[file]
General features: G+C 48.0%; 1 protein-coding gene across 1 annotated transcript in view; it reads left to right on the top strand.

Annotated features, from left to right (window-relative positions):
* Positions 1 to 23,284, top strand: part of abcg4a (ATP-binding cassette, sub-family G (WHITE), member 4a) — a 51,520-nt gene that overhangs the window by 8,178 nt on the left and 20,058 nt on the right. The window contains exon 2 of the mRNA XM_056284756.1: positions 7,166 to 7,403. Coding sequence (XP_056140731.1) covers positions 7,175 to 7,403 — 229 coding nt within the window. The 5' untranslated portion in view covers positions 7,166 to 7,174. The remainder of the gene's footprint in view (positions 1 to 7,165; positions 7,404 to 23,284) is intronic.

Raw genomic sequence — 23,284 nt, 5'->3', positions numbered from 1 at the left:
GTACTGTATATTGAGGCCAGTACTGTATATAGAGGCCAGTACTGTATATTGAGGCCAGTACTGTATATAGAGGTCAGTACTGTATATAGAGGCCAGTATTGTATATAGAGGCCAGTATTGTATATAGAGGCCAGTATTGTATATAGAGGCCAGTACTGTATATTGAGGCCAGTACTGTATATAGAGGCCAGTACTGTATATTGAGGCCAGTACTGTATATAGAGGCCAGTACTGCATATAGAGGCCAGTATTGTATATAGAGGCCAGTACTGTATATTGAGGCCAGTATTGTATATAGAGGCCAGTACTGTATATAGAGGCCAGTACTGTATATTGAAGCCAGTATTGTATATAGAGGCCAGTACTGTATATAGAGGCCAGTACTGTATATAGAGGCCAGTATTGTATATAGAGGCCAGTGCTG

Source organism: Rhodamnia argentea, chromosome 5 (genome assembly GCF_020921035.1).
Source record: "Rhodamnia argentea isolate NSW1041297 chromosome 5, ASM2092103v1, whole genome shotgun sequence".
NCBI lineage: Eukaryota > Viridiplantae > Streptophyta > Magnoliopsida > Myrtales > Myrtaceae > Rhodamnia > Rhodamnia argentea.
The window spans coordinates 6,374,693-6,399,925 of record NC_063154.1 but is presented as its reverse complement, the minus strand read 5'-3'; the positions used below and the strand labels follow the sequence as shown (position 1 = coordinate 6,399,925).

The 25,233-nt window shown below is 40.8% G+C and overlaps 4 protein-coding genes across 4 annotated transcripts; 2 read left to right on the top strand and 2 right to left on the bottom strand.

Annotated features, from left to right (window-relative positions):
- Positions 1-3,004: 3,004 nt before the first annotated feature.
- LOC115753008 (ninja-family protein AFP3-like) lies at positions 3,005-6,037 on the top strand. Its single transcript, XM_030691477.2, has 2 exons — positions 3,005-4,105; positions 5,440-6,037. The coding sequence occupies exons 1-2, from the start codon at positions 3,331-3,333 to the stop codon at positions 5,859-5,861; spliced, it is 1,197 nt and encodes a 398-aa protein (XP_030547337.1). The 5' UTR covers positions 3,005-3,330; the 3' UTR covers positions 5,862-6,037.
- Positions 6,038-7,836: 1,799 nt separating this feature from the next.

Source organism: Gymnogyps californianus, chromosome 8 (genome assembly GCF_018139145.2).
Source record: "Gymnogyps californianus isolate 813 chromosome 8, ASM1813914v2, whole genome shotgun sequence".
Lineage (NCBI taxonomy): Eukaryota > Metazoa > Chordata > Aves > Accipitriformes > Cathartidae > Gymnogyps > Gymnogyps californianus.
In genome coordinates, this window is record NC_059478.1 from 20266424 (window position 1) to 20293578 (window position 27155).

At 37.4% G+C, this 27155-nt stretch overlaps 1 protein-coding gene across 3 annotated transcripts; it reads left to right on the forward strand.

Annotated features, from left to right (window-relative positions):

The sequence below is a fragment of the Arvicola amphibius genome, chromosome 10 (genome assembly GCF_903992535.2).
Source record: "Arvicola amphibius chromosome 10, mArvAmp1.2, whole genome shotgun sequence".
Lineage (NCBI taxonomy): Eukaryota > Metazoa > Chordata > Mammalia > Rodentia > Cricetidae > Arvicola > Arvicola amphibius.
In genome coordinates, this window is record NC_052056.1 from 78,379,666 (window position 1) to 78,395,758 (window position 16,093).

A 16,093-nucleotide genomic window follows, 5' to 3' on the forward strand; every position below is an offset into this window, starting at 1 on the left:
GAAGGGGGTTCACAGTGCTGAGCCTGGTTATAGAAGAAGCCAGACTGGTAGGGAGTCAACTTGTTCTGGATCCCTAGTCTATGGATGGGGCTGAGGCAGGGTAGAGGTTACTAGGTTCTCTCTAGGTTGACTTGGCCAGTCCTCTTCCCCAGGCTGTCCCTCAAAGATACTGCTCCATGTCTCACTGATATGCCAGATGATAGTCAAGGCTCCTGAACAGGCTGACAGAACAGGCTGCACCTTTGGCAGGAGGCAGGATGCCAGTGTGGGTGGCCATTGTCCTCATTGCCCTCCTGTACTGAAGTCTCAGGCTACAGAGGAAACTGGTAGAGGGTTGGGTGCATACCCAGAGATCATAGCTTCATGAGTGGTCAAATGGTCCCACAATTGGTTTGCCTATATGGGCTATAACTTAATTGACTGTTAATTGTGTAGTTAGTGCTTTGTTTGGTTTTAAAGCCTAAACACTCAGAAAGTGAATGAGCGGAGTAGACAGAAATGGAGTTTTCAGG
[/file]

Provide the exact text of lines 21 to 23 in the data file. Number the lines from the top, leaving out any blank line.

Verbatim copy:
The sequence below is a fragment of the Arvicola amphibius genome, chromosome 10 (genome assembly GCF_903992535.2).
Source record: "Arvicola amphibius chromosome 10, mArvAmp1.2, whole genome shotgun sequence".
Lineage (NCBI taxonomy): Eukaryota > Metazoa > Chordata > Mammalia > Rodentia > Cricetidae > Arvicola > Arvicola amphibius.